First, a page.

is going on. So we have started calling each other every other day or every day just to keep in touch.’ ‘I think our biggest change is that we are not meeting our clients face to face anymore. We are telephoning and may try skyping if they can do it,’ said Nigel Parry, principal at OrangeTek. ‘The events being cancelled until the summer/autumn is quite something and I’m worried that everything will be squeezed into September, so it would be really good if the industry could look at this holistically and decide which events to run in the autumn or postpone for a year. ‘As for us at OrangeTek we are all working at home, apart from our warehouse team , who are still doing their thing, as although most of our lanterns are manufactured in Taiwan (where little effect is felt) or China, after early disruption they are more or less back up to full speed , so we are getting our orders deliveries in, just a little late,’ he added.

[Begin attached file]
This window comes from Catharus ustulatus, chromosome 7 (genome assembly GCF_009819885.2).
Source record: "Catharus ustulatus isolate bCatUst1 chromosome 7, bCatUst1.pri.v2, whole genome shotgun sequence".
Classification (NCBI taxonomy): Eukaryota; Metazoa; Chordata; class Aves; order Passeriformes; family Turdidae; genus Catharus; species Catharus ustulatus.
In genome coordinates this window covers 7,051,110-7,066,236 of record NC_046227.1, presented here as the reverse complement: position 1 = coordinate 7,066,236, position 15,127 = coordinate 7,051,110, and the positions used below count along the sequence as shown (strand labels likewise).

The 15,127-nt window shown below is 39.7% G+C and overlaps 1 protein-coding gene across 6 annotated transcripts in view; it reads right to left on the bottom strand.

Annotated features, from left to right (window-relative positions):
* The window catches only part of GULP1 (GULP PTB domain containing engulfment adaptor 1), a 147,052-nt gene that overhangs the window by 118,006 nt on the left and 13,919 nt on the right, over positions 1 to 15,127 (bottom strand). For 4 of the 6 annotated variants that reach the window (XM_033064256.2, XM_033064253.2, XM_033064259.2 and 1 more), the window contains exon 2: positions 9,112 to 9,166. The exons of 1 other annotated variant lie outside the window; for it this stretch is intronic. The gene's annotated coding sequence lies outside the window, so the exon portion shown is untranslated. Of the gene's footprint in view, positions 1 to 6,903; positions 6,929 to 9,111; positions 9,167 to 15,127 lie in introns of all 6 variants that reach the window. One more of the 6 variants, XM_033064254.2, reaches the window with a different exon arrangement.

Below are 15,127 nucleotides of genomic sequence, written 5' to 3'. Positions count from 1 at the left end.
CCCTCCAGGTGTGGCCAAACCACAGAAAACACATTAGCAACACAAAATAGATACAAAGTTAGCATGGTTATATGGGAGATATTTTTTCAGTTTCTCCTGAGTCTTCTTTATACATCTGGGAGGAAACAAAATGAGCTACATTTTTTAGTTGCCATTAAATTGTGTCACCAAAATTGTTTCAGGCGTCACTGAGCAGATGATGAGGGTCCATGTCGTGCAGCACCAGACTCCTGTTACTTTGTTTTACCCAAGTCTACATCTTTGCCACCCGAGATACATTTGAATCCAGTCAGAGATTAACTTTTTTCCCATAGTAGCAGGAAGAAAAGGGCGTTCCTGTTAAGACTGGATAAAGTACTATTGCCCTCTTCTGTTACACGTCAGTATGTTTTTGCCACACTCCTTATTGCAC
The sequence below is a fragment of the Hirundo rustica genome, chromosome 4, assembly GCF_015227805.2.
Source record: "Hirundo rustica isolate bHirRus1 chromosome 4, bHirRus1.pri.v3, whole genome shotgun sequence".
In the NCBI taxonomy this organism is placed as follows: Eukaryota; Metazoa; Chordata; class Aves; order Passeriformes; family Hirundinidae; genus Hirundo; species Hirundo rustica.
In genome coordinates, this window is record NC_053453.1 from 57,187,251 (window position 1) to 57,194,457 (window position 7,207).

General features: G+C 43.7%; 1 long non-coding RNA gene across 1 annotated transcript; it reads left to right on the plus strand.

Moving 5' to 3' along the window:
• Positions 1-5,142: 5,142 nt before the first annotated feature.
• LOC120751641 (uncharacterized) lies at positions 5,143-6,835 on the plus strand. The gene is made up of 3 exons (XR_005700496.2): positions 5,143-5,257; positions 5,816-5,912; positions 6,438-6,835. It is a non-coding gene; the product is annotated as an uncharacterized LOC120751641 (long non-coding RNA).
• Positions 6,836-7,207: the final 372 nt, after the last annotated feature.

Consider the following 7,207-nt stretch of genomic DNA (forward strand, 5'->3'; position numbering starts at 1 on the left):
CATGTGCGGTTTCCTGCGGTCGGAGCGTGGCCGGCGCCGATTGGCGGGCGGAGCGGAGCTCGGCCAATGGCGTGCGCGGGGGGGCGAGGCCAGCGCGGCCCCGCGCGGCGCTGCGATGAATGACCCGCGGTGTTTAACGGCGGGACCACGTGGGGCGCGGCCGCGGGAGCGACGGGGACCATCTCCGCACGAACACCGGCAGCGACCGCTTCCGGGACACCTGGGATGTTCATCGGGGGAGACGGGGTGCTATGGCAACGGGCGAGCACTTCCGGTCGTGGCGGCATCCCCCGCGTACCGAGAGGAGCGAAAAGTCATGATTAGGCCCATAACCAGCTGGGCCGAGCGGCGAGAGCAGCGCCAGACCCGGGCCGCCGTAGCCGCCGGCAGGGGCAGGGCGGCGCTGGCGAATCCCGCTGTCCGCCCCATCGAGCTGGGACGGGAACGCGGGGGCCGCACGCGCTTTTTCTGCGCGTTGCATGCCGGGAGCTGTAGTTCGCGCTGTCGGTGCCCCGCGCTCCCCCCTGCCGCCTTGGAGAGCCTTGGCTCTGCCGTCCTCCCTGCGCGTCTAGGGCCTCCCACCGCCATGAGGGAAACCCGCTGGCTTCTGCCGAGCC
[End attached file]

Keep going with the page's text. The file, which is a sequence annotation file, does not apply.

‘We’re coping. No other choice really,’ Neil Knowles, creative director at Elektra Lighting Design told Lighting Journal. ‘Decided last week [March] to work from home, spent Thursday making sure everyone had or could get laptops, software, etc. put voicemail on and now we are all remote. Conference calls 8am to check on each other and the day’s work, virtual Friday night drinks at 5.30pm via house party app (in our case, Thursday night!). ‘No idea how we will get samples. We’re basically winging a lot of stuff. But everyone has just pulled together and is being reasonable about it.’ ‘This is a great opportunity for us all to be engaged with each other be supportive and kind,’ agreed lighting designer Emma Cogswell. Lighting Reality, like many, has embraced video conferencing, helped by the fact it had been in the process of introducing a new integrated telephony/conferencing/screen sharing solution for staff anyway as it upgraded to new offices, as director Tony Cook explained. ‘We very quickly moved all staff to be home based, and the new systems in place meant that with 24 hours everyone was up and working from home,’ he said. ‘We are now using the new technology extensively, which means we have a twice weekly video conference where all staff join for a quick progress update, and then have smaller in depth team meetings throughout the week, including sessions with our overseas partners/agents,’ Tony said. ‘Customer-facing services for sale and support have not been impacted as the